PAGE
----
The Greatest Story Ever Told
***This Review Contains Spoilers***
Reviewing the might that is Star Wars; part of me wonders if there is even any point. You know that cliché review term “what can I say about this movie that hasn’t been said before?” Should I pretend its 1977 and I’m just back from the movie theatre – if only I could have experienced it firsthand. With the hype underway for the upcoming The Force Awakens, I’ve been rekindling my love for Star Wars (the good trilogy, not the crummy one) so allow me to be the zillionth person to give their own perspective on Star Wars. Before I had ever even seen Star Wars I felt like I had watched it before. You could probably recreate the film from the parodies it has received. It’s hard not to get caught up in a five-hour conversation about these movies and talking in depth about every single frame. From the archetypes, the plot structure, the glorified B movie tropes and the inspirations coming from the Bible to ancient mythology to westerns to Japanese Samurai films; Star Wars is the story of stories.
I can’t help by getting tearful over the beauty of the original trilogy; whether it’s the introduction of Luke Skywalker to the achingly beautiful John William’s score, or Luke and Leia’s scene in which they try to get away from oncoming Star Troopers by swinging on a rope over a drop – but not before she kisses him – such a classic image taken from any swashbuckler. The sights and sounds of lasers blasting or dogfights in space have an aesthetic and a charm which I could never tire from. What makes the Star Wars universe feel so human? There is advanced technology but it feels used and it doesn’t always function properly. Also, I’ll say it now and I’ll say it again: CGI isn’t anything on practical effects. Part of me doesn’t want to know how they did these effects just to be kept alive the thought of “how did they do that?!” I can still enjoy the special editions despite the changes (it would take a lot more CGI to entirely ruin a film like this), yet the original theatrical versions do have a charming, 70’s hokeyness (particularly during the Mos Eisley scenes and the final assault on the Death Star), which the special editions take away.
What imagination or imaginations can come up with something so wonderful, which raises the question of just how much of genius within Star Wars can be actually credited to George Lucas? Is the guy an untalented hack who got lucky by being surrounded by talented people? It’s disheartening to think the man may never have been the genius we all thought he once was making the man as much of an enigma as the fictional universe he came up with.
Is Mark Hamill’s performance in the original Star Wars the greatest? No, but I feel it works in the trilogy’s favour as his performances in Empire and Jedi are much improved just like how the character of Luke matured and even within the original Star Wars by itself, I do get a sense of enjoyment from how charmingly amateurish Hamill’s performance is. Alec Guinness as Obi-Wan, however, is by far the most tender performance ever given by an actor in a Star Wars film; the comforting mentor and father figure who is wise without any pretension. Also what gives C-3P0 and R2-D2 such a great dynamic? They’re both robots and one is essentially a talking fax machine, either way, best robot chemistry ever.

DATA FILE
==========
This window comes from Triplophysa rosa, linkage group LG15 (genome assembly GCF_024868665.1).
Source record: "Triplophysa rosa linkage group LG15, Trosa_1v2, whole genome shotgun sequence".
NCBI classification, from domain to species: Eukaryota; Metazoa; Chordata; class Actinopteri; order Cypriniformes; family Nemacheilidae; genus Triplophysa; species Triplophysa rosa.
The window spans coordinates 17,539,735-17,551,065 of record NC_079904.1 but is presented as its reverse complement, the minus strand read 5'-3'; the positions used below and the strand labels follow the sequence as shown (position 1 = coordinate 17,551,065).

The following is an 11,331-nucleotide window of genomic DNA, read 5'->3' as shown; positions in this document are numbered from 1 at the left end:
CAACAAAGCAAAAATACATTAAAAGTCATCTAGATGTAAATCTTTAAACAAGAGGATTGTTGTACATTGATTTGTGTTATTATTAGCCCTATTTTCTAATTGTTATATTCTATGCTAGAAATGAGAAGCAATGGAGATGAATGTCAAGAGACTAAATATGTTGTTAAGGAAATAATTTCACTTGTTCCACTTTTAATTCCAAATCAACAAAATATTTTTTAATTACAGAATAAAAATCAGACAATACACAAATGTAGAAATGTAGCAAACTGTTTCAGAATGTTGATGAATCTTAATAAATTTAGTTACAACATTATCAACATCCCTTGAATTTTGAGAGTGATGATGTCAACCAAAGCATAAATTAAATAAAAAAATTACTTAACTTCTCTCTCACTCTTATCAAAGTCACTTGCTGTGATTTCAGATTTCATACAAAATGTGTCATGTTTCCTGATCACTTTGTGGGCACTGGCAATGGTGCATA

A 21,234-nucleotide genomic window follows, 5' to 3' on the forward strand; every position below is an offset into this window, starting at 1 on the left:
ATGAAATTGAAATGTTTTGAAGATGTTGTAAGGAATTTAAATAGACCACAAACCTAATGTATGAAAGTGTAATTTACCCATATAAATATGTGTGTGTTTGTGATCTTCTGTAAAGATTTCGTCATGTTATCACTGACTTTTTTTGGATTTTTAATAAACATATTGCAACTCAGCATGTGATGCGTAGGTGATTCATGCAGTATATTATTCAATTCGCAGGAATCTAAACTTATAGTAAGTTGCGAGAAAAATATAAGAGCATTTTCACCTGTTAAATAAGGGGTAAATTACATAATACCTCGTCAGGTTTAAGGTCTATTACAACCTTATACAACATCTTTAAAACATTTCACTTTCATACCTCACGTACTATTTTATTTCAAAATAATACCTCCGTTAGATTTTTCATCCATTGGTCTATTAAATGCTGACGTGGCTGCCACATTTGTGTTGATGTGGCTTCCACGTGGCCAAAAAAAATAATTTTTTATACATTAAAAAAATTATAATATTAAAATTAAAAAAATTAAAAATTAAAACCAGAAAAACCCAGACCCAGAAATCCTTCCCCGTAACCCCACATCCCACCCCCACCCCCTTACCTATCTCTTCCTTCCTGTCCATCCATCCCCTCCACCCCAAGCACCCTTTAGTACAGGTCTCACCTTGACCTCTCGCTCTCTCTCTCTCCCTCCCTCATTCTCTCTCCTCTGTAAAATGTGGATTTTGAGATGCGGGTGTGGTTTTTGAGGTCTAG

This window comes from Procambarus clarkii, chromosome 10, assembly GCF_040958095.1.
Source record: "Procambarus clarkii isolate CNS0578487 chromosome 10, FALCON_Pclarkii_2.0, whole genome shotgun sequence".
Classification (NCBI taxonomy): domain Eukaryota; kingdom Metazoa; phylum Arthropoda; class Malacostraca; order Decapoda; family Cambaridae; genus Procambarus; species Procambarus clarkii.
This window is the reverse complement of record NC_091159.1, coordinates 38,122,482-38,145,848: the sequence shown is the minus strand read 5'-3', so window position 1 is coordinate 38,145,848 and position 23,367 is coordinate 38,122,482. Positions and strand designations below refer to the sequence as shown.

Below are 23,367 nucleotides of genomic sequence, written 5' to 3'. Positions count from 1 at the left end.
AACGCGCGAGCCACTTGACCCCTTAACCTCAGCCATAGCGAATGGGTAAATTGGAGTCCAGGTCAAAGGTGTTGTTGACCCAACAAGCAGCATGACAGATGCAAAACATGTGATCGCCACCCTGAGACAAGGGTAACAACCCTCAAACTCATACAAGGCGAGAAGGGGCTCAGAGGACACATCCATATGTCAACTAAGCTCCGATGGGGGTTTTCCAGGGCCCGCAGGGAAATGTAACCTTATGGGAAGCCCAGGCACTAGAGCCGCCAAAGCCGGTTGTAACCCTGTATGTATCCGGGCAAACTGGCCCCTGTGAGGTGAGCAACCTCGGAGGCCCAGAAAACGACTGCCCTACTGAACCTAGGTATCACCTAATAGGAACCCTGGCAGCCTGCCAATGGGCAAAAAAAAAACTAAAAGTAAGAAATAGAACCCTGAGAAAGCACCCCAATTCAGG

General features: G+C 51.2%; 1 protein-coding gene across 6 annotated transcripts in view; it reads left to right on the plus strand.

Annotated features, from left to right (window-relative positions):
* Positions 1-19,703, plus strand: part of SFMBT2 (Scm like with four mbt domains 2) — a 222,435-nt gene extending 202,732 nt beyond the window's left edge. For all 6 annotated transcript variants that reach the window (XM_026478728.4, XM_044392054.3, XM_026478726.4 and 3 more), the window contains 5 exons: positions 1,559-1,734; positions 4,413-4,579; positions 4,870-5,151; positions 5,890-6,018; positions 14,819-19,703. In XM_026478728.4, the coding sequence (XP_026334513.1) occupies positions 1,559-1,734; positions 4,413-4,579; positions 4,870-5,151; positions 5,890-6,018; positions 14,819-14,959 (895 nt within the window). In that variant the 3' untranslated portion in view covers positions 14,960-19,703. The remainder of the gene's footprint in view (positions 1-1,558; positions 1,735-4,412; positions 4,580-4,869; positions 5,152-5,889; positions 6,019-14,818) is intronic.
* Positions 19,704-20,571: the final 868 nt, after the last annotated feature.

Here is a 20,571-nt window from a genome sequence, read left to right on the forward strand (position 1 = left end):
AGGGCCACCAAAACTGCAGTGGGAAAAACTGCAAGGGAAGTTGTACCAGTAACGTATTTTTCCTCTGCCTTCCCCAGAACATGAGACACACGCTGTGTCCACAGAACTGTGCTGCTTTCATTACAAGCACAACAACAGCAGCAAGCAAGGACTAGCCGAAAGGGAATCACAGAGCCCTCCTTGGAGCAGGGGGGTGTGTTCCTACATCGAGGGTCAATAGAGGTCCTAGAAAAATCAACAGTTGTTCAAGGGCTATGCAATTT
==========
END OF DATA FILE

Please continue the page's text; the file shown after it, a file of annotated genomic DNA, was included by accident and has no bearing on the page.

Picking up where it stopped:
But If I’m going to really talk about one Star Wars characters it’s Han Solo as played by the greatest of all time, Harrison Ford. Simply put Han Solo is my favourite movie character of all time; the cinematic embodiment of masculinity and individuality. He’s badass, cocky, funny, has a legendary vest, is the most handsome man ever and every word of dialogue he utters I would frame and hang on my wall. Yes, he is God himself.
The other thing I love about Star Wars which like many things was sorely missed in the prequels is the entourage of British actors. To me Star Wars isn’t Star Wars without an imperial star destroyer on which every commander on board has a sinister English accent. Even the presence of Peter Cushing as Grand Moff Tarkin I feel elevates Episode IV over other films in the saga.
The confrontation between Obi-wan and Darth Vader still remains my lightsaber duel in the series. Two old men, minimal movement, no music, choreography as basic as it gets, yet it is infinitely more emotional and substantial than Ewan McGregor and Hayden Christensen doing somersaults inside a volcano for five hours.
Star Wars changed cinema, pop culture and the world as we know it for a reason. Something which has brought joy and happiness to myself and millions around the world (as well as much anger and despair). Many film snobs will dismiss Star Wars as the film which ruined cinema helping bring about the end of the New Hollywood era which it total tosh. I could go on and on and on with this review, adding more to it like Lucas likes to add changes to his already existing films but I feel the best way to review what Is one of the most talked-about films of all time I too try and convey the sense of emotion and euphoria I get from watching such a film.